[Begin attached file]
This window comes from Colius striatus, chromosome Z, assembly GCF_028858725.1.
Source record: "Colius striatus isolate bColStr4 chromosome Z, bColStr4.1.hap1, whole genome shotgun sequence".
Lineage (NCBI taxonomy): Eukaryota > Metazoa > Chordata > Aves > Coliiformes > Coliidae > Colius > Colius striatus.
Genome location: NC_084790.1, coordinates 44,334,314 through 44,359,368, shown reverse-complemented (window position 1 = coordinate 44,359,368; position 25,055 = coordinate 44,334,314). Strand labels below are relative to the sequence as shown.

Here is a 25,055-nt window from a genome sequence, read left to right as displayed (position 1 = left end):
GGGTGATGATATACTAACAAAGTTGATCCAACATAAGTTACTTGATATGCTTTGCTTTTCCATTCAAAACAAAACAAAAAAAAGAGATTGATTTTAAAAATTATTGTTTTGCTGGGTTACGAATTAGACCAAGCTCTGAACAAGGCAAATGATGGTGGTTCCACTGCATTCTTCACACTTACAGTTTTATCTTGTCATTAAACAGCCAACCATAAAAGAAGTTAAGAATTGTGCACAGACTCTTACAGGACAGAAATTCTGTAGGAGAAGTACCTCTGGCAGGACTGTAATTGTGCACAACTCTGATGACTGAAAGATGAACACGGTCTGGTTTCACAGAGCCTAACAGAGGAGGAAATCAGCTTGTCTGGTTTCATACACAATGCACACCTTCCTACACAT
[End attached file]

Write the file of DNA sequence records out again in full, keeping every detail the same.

This window comes from Colius striatus, chromosome Z, assembly GCF_028858725.1.
Source record: "Colius striatus isolate bColStr4 chromosome Z, bColStr4.1.hap1, whole genome shotgun sequence".
Lineage (NCBI taxonomy): Eukaryota > Metazoa > Chordata > Aves > Coliiformes > Coliidae > Colius > Colius striatus.
Genome location: NC_084790.1, coordinates 44,334,314 through 44,359,368, shown reverse-complemented (window position 1 = coordinate 44,359,368; position 25,055 = coordinate 44,334,314). Strand labels below are relative to the sequence as shown.

Here is a 25,055-nt window from a genome sequence, read left to right as displayed (position 1 = left end):
GGGTGATGATATACTAACAAAGTTGATCCAACATAAGTTACTTGATATGCTTTGCTTTTCCATTCAAAACAAAACAAAAAAAAGAGATTGATTTTAAAAATTATTGTTTTGCTGGGTTACGAATTAGACCAAGCTCTGAACAAGGCAAATGATGGTGGTTCCACTGCATTCTTCACACTTACAGTTTTATCTTGTCATTAAACAGCCAACCATAAAAGAAGTTAAGAATTGTGCACAGACTCTTACAGGACAGAAATTCTGTAGGAGAAGTACCTCTGGCAGGACTGTAATTGTGCACAACTCTGATGACTGAAAGATGAACACGGTCTGGTTTCACAGAGCCTAACAGAGGAGGAAATCAGCTTGTCTGGTTTCATACACAATGCACACCTTCCTACACAT